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Although smartphone camera technology today offers a wide range of medical applications such as microscopy and cytometric analysis, in practice, cell phone image tests have limitations that severely restrict their utility. Addressing these limitations requires external smartphone hardware to obtain quantitative results -- imposing a design tradeoff between accessibility and accuracy.
Researchers from Florida Atlantic University's College of Engineering and Computer Science have developed a novel cell phone imaging algorithm that enables analysis of assays typically evaluated via spectroscopy, a highly sophisticated and powerful device used in scientific research.
Analysis - Images - Researchers - Saturation - Method
Through the analysis of more than 10,000 images, the researchers have been able to demonstrate that the saturation method they developed consistently outperformed existing algorithms under a wide range of operating field conditions. Their findings, published in the journal Analyst of the Royal Society of Chemistry, is a step forward in developing point-of-care diagnostics by reducing the need for required equipment, improving the limit of detection, and increasing the precision of quantitative results.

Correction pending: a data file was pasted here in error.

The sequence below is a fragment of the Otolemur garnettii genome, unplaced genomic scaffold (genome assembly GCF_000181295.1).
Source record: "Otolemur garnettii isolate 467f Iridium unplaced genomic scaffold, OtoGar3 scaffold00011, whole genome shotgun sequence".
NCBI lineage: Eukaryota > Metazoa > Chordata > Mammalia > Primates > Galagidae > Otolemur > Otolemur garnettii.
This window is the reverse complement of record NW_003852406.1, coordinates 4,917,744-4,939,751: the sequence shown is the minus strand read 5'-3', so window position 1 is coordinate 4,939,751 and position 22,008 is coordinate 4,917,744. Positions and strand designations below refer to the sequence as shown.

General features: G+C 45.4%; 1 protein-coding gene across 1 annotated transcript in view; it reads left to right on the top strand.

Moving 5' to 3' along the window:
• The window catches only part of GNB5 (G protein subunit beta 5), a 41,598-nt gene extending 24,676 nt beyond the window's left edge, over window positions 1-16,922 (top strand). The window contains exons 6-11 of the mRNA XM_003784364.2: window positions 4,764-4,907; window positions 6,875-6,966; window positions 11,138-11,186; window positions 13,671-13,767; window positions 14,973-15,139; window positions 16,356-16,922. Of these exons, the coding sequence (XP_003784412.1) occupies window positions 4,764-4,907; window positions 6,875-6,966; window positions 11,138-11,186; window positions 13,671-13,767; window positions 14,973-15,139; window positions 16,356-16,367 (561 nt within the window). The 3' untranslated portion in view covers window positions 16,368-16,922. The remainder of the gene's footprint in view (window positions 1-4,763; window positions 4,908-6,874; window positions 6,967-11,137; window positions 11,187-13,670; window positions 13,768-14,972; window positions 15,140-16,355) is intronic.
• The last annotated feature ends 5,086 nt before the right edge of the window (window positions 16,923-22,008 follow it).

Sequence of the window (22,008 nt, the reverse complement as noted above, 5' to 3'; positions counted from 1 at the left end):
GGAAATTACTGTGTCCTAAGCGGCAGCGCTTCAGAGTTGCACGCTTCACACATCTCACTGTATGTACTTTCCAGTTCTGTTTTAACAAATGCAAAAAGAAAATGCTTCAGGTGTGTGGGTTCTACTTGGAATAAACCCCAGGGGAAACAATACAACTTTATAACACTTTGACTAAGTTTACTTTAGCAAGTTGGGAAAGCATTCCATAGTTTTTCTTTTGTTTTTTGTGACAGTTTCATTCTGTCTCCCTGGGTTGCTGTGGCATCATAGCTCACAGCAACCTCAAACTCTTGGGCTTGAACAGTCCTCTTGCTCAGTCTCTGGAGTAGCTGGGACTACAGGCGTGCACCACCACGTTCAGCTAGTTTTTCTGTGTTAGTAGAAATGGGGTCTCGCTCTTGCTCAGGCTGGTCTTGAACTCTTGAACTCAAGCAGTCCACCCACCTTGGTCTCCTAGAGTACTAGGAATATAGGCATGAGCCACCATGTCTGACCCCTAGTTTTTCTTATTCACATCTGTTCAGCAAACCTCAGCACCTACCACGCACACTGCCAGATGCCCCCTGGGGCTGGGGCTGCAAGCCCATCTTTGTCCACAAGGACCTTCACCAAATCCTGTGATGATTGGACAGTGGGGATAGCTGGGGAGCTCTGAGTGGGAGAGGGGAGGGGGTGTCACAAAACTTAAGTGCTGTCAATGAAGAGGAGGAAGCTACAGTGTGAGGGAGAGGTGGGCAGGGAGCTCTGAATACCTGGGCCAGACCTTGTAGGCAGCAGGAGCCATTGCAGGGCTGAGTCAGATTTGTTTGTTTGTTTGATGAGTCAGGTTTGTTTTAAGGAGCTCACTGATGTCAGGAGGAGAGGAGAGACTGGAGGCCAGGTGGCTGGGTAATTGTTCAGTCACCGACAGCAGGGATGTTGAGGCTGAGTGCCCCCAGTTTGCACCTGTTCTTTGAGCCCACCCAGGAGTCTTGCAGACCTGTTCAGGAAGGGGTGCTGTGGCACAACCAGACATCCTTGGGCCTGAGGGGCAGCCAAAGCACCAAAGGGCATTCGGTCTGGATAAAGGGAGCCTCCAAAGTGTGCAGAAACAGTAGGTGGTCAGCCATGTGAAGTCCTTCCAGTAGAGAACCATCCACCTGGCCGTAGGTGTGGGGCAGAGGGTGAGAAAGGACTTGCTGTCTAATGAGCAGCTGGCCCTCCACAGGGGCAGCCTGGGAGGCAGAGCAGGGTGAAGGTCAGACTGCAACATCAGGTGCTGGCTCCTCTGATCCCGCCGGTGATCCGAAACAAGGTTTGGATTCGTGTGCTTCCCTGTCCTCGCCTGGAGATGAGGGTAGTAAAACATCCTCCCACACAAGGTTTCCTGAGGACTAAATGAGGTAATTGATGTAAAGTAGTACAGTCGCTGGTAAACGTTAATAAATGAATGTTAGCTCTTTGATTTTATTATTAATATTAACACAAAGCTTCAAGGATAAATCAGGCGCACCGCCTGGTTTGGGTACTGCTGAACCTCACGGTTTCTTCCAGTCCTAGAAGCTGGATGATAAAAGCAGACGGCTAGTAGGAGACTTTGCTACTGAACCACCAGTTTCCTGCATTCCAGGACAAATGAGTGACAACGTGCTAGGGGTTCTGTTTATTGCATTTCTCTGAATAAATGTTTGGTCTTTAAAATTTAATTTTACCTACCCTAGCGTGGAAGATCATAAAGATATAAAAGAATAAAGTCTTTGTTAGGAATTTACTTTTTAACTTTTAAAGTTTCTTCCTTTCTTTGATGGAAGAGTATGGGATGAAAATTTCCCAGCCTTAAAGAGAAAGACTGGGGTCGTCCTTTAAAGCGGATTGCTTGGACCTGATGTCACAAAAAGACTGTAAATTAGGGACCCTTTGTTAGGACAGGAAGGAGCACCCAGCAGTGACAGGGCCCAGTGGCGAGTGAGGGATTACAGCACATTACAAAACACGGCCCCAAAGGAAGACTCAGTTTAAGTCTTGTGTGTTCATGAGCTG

"Smartphone cameras are optimized for image appearance rather than for quantitative image-based measurements, and they can't be bypassed or reversed easily. Furthermore, most lab-based biological and biochemical assays still lack a robust and repeatable cell phone analogue," said Waseem Asghar, Ph.D., lead author and an assistant professor in FAU's Department of Computer and Electrical Engineering and Computer Science. "We have been able to develop a cell phone-based image preprocessing method that produces a mean pixel intensity with smaller variances, lower limits-of-detection, and a higher dynamic range than existing methods."
Study - Asghar - Co-authors - Benjamin - Coleman
For the study, Asghar and co-authors Benjamin Coleman and Chad Coarsey, graduate students in the Asghar Laboratory in FAU's College of Engineering and Computer Science, performed image capture using three smartphones: the Android Moto G with a 5 megapixel (MP) camera; the iPhone 6 with a 12 MP camera, and the Samsung Galaxy...
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